To clarify the contribution of the Vif cullin box to the binding of Cul5, we measured binding of Vif139-192-EloB/EloC to Cul5 and obtained a Kd of ~670 nM (Fig. (Fig.3C).3C). We further confirmed that the Vif BC box does not contribute to Cul5 binding by titrating Cul5 into Vif139-154-EloBC and finding that the two do not interact. A Vif L163S mutation has been implicated to affect the function and conformation of the PPLP loop in the Vif cullin box (14). We tested the binding of Vif100-192 L163S-EloBC to Cul5 and obtained the same affinity as that of WT Vif100-192-EloBC (data not shown). These results confirm that the Vif zinc finger mainly contributes to the interaction between Vif and Cul5, while the cullin box does interact with Cul5, with an affinity ~10-fold lower.
Because Vif forms a high-affinity complex with EloBC, which may also contribute to binding of the Vif-EloBC subcomplex to Cul5, we next asked whether the binding of EloBC to Cul5 plays a major role in assembly of the Vif-containing E3 ligase. Purified EloBC was titrated into Cul5. While EloBC does have an affinity for Cul5 on its own, it was found to be much weaker (6.6 ± 4.6 μM) than that of the Vif-EloBC constructs with the Vif zinc finger domain (Fig. (Fig.3D).3D). The weak interaction between Cul5 and EloBC suggests that EloBC does not have a significant contribution to the recruitment of Cul5 to assemble the Vif-containing E3 ubiquitin ligase.
In addition to thermodynamic parameters, ITC experiments also provide information about the stoichiometry of the interactions. All of the Vif-EloBC constructs we tested demonstrated 1:1 stoichiometry with Cul5 in our ITC experiments (Fig. (Fig.22 and and3).3). We confirmed this using size exclusion chromatography (Fig. (Fig.44 A) and multiangle laser light scattering experiments (Fig. (Fig.4B),4B), both of which determined a molecular weight of each Vif-EloBC-Cul5 complex consistent with a Vif/EloB/EloC/Cul5 ratio of 1:1:1:1.
We further investigated the oligomerization state of the Vif complexes, since Vif has been implicated in dimerization (22, 23). We used two methods, size exclusion chromatography and multiangle laser light scattering, to demonstrate that the cullin-box region of Vif, containing the PPLP loop, leads to the dimerization of Vif in the absence of Cul5 (Fig. (Fig.4).4). While size exclusion chromatography provides useful information about the size of the molecule, it is shape dependent, and a protein with a more extended conformation can elute at a position with a larger apparent molecular weight. In contrast, light scattering is shape independent and provides a more accurate measurement of molecular weight. Our results show that all constructs containing the PPLP region, such as Vif100-176-EloBC, Vif139-192-EloBC, Vif139-176-EloBC, and Vif100-192-EloBC, are dimers, while Vif100-154-EloBC without the PPLP region is monomeric (Fig. (Fig.4).4). Vif100-154-EloBC appears to be slightly larger than its predicted molecular weight of 29,700 as judged by its elution volume from the size exclusion column (Fig. (Fig.4A);4A); however, light scattering unambiguously shows the correct molecular weight of a monomeric Vif100-154-EloBC complex (Fig. (Fig.4B).4B). The difference in the Vif100-154-EloBC molecular weight measured by the two techniques suggests that the Vif construct containing the zinc finger but without the cullin box adopts a more extended conformation such that its shape distorts the size exclusion chromatography results.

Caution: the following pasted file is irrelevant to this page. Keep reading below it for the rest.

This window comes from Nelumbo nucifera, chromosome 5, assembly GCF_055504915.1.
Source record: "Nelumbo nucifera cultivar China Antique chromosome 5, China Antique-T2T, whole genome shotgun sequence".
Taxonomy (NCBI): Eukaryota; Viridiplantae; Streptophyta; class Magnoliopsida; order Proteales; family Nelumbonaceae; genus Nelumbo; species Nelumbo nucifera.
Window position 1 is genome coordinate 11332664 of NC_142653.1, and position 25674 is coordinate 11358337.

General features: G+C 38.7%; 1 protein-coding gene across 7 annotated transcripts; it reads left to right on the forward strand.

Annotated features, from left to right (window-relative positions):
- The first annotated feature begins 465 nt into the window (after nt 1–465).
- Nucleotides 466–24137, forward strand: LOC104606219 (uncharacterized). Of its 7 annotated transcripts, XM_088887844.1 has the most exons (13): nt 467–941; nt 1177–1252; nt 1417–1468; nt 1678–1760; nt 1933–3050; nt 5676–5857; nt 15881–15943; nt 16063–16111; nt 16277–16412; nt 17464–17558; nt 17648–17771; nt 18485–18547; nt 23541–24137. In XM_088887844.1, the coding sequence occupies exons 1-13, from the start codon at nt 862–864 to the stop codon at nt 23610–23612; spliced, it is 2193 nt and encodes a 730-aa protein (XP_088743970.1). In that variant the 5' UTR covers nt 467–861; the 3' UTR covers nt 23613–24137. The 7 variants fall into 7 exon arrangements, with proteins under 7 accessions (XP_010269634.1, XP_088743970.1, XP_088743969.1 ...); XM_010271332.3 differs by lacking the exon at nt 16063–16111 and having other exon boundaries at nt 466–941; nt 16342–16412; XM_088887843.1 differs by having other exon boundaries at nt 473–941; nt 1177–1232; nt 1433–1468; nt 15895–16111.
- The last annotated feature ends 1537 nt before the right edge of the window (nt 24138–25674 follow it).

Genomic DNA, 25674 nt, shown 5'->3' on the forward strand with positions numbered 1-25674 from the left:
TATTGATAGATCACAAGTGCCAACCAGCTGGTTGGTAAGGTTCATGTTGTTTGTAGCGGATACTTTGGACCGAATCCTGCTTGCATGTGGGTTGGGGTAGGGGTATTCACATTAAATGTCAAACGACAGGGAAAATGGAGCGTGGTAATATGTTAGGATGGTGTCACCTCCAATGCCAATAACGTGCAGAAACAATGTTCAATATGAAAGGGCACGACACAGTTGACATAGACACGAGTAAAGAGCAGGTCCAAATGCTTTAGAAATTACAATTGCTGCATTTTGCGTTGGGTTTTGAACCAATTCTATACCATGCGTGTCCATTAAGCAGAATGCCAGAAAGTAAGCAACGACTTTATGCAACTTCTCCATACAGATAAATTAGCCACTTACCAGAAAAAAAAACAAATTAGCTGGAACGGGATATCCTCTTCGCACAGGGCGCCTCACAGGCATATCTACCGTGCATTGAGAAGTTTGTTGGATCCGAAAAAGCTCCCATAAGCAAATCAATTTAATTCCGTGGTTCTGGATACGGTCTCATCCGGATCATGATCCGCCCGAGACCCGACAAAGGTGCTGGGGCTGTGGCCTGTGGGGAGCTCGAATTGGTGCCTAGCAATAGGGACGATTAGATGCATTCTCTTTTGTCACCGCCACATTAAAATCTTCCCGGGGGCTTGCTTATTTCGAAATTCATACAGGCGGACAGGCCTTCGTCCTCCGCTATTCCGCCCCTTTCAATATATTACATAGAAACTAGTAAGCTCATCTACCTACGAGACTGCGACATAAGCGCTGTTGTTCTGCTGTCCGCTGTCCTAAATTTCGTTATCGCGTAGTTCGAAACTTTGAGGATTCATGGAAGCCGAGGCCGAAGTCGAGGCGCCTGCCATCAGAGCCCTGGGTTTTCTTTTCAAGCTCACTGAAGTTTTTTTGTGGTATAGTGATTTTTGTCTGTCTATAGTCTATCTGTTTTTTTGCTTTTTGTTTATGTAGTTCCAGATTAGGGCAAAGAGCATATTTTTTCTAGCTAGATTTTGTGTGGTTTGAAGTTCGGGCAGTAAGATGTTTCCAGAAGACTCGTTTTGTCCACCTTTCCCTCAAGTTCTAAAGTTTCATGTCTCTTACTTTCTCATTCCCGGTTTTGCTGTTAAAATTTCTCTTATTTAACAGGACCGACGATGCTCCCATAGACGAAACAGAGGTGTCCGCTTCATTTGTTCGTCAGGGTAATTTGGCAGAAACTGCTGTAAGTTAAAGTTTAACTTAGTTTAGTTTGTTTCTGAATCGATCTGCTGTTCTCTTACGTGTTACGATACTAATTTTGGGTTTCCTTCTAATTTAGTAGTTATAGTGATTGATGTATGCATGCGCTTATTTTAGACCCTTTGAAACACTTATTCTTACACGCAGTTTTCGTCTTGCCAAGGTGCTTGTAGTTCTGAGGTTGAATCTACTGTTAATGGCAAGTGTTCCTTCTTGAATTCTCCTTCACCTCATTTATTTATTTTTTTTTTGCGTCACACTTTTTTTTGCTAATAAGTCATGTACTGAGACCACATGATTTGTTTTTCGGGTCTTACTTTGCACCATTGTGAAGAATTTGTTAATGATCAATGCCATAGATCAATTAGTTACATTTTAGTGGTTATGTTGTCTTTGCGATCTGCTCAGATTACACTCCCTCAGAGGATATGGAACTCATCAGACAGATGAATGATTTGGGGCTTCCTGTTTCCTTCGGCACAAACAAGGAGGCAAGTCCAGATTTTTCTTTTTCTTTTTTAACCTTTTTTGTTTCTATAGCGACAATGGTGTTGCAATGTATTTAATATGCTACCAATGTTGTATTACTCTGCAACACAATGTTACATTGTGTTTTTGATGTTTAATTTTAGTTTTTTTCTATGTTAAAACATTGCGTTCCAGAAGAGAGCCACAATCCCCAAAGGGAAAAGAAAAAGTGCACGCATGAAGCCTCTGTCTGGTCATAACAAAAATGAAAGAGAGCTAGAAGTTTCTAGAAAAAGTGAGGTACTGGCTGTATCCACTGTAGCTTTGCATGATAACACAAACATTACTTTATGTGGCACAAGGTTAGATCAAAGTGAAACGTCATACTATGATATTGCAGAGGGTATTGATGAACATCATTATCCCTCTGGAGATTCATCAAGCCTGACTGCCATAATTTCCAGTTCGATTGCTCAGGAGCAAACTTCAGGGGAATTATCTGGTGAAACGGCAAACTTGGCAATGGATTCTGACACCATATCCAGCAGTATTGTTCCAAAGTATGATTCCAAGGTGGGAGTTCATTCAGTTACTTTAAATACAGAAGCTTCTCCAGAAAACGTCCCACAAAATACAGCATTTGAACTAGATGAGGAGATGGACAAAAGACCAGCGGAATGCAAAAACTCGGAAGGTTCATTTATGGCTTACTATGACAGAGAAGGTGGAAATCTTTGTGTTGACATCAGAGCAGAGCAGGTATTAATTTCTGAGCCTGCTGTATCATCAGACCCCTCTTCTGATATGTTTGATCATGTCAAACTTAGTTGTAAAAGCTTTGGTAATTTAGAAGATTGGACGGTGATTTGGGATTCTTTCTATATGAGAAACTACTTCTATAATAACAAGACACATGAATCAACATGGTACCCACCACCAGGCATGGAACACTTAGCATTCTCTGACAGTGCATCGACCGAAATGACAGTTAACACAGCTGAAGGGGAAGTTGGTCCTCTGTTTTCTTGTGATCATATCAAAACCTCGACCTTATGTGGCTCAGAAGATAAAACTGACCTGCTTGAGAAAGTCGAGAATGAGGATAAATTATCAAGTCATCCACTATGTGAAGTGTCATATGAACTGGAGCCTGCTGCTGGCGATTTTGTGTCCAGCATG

To probe the oligomerization state of full-length Vif, we attempted expression of the entire protein; however, our attempts to express full-length Vif in the presence or absence of Cul5 and EloBC yielded aggregated complexes, since full-length Vif is known to be prone to aggregation and insolubility. We did succeed, however, in purifying a near-full-length construct of Vif1-154 when it is coexpressed in complex with EloBC. This construct lacks the PPLP region needed for dimerization and was purified as a monomer (Fig. (Fig.4C).4C). This result indicates that the N-terminal domain of Vif is not sufficient to promote Vif self-association. In addition, since the Vif1-154-EloBC and Vif100-154-EloBC (above) complexes do not dimerize, we exclude the possibility that the EloBC component in the complexes is responsible for dimer formation, confirming that the Vif PPLP region is the principal Vif dimerization site.